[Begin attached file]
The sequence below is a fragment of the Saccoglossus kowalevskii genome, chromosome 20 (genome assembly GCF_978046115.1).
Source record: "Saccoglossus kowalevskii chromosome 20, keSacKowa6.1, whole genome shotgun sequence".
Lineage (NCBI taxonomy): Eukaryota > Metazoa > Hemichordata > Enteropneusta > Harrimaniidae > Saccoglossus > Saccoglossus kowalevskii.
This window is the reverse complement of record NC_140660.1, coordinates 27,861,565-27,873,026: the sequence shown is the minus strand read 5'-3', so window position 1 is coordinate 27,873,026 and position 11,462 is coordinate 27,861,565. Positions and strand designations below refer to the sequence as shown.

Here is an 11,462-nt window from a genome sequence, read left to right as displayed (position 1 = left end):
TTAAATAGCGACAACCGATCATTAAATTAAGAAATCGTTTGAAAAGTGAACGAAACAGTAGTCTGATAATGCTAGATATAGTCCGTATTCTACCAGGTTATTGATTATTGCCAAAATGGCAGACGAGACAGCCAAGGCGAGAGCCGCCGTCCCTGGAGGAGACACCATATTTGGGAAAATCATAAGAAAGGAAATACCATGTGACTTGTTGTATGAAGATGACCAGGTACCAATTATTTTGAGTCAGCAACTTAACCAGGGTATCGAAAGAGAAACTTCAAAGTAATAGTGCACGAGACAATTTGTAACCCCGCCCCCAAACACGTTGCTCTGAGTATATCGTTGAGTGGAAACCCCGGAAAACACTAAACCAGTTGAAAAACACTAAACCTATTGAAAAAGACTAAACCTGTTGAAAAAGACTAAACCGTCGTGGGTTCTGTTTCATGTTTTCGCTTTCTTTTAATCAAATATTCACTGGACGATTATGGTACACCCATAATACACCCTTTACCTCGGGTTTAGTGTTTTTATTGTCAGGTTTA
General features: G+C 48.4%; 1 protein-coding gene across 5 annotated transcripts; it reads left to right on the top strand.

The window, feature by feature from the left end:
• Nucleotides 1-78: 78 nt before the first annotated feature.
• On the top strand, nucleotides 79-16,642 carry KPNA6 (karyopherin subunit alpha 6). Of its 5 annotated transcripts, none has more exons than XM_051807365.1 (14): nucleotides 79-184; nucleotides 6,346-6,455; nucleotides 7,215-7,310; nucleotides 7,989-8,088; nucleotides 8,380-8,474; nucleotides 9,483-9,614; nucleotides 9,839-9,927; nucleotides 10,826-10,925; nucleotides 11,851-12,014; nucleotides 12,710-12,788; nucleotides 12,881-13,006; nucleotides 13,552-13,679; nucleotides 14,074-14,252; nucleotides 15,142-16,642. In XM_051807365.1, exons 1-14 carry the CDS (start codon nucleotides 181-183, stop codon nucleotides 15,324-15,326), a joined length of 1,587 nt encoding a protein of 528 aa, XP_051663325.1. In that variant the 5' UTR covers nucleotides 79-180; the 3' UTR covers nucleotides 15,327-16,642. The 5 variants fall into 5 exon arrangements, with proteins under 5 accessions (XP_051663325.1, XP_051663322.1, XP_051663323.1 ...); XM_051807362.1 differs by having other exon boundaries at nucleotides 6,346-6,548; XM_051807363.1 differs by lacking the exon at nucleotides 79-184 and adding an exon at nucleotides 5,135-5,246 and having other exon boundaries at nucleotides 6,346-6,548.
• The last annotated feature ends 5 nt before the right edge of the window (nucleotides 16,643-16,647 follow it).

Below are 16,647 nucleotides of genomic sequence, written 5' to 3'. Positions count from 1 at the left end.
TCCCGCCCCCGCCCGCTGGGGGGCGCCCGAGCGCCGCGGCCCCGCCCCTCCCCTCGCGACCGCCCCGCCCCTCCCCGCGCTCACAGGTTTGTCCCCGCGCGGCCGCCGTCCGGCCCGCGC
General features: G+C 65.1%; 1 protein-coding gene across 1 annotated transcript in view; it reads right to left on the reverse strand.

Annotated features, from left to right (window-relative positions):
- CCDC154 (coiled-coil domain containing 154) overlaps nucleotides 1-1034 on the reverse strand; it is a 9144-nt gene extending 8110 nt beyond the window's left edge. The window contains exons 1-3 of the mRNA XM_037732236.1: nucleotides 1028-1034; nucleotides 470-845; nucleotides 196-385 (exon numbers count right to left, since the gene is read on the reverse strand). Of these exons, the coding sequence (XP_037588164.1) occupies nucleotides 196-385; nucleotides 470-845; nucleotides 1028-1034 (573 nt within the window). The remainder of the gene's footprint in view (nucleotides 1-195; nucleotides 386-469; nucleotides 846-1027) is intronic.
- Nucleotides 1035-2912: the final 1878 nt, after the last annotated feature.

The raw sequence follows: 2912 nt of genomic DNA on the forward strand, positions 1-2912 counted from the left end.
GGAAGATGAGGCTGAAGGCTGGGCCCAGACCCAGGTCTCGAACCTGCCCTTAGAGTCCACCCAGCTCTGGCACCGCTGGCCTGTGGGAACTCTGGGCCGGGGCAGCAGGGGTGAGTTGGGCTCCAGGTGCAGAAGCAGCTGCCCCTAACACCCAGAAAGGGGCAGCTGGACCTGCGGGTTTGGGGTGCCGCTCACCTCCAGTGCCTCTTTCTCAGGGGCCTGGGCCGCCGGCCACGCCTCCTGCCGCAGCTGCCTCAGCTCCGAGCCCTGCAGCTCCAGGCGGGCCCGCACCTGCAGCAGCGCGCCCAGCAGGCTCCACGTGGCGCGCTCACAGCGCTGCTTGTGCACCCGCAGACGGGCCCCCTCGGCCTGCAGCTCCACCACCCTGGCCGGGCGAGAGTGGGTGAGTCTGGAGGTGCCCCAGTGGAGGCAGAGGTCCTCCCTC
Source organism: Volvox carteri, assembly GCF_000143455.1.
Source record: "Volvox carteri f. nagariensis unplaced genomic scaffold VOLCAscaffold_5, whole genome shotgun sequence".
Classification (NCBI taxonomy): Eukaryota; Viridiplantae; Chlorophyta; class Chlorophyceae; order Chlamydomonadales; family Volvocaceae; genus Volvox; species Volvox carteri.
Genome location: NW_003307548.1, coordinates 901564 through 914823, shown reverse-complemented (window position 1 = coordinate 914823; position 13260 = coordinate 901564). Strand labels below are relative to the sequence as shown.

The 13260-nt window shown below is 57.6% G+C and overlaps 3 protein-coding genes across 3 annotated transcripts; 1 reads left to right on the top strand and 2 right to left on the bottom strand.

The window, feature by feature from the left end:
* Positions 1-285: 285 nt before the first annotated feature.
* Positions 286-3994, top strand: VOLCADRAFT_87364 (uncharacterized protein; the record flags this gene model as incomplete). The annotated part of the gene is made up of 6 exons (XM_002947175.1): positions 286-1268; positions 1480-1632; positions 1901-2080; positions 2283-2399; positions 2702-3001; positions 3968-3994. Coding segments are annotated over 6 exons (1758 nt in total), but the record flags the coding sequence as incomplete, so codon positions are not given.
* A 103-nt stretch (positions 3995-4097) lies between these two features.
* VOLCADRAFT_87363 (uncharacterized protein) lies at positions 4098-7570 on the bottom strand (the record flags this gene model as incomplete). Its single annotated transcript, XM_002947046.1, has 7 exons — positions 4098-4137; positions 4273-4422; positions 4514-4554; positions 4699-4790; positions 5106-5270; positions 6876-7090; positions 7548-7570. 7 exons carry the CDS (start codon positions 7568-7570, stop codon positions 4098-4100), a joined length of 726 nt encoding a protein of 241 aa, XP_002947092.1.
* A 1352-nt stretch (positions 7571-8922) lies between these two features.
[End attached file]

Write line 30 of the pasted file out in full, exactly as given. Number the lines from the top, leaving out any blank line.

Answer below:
* A 1352-nt stretch (positions 7571-8922) lies between these two features.